Fast Breeder Reactors (FBR) Power Plant

When uranium U-235 is fissioned by slow neutrons it produces heat and an additional neutron. In case a fertile material like U-238 is kept in the same reactor surrounding the core of U-235, the fast moving additional neutron is absorbed by U-238 and converts it into plutonium (Pu-239), a fissile material. This man made fuel Pu-239 can be used for further fission.
Therefore, these type of reactors are important since they not only produce heat but also produce more secondary fissile fuels like plutonium more than fuel consumed in the reactor.
This is known as Breeding.
Similarly, Thorium (Th-232) can be converted into U-233 which is also a secondary fissile material.
Since, India has massive reserves of thorium and limited resources of uranium, development of these fast breed reactors are important.
As Fast breeder reactor is shown in figure below.
Fast Breeder Reactor Power plant |
Fast Breeder Reactor Power Plant
The enriched uranium U-235 or plutonium Pu-239 is kept without a moderator in the reactor core surrounded by a thick blanket of depleted U-238.
One additional neutron available from fission of U-235 is used to convert U-238 or Th-232 into U-233 as secondary fuels.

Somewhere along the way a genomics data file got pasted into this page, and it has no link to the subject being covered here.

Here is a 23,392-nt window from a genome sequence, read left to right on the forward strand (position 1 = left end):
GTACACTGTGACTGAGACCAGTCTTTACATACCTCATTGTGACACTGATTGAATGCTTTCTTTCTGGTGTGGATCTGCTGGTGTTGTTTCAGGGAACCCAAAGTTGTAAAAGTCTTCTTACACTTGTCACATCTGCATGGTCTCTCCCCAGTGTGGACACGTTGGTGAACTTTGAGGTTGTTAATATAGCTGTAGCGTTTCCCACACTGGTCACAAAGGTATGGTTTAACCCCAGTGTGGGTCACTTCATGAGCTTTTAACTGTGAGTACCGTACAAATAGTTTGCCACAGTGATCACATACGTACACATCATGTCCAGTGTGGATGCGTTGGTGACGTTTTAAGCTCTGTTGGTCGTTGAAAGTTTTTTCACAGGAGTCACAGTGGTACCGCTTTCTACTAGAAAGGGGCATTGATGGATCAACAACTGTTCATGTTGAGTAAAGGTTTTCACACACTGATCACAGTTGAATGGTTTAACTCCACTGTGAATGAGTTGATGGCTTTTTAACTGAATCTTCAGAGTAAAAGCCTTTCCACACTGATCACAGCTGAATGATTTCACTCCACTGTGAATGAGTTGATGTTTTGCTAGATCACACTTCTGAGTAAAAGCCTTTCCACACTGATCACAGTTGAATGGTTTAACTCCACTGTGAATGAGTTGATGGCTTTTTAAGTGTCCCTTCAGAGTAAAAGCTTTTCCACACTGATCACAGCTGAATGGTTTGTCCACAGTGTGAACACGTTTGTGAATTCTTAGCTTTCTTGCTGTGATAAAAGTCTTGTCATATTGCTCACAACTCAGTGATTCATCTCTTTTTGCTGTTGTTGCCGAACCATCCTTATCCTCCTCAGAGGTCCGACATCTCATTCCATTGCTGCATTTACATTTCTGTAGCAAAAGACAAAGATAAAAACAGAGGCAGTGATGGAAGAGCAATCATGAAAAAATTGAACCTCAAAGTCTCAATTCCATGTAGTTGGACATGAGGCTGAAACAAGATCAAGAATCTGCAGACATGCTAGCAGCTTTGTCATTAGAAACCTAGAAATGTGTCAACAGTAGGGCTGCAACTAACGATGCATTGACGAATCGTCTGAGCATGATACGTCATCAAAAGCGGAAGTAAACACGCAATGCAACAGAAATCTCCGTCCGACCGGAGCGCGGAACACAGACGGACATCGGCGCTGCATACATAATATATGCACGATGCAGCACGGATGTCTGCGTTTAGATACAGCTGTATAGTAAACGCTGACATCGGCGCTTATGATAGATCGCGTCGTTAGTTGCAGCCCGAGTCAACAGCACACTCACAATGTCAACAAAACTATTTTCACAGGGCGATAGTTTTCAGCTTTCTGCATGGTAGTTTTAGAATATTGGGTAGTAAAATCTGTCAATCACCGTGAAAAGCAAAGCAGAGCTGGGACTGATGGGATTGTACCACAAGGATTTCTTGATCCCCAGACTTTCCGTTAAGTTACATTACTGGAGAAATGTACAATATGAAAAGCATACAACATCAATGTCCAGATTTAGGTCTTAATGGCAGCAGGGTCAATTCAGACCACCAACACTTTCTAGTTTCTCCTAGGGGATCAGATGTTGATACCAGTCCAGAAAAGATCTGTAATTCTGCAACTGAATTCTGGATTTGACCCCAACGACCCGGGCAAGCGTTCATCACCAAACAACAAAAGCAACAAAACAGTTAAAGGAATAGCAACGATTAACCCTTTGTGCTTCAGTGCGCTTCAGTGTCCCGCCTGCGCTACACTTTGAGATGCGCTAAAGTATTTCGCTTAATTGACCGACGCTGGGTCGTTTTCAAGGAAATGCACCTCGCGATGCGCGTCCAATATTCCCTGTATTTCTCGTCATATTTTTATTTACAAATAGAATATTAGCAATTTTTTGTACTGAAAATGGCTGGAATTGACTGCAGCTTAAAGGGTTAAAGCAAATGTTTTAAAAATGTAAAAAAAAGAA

As in case of sodium graphite reactor, this reactor also uses two liquid metal coolants in which sodium is used as primary coolant and sodium potassium as secondary coolant.
In fast breeder reactors, the neutron shielding is provided by the use of boron or graphite. In order to protect against gamma radiations, a shield is provided made of lead or concrete or of other materials.

Advantages of Fast Breeder Reactor :

1. Moderator is not required.
2. Absorption of neutron is slow.
3. Secondary fissile material by breeding are obtained.
4. Small core is sufficient since it gives high power density as compared to other reactors.

Disadvantages of Fast Breeder Reactor :

1. Requires enriched uranium as fuel.
2. Neutron flux is high at the center of the core.
3. Thick shielding is necessary against radioactive radiations in primary and secondary circuits as in case of sodium graphite reactors.

Sujit Kadus

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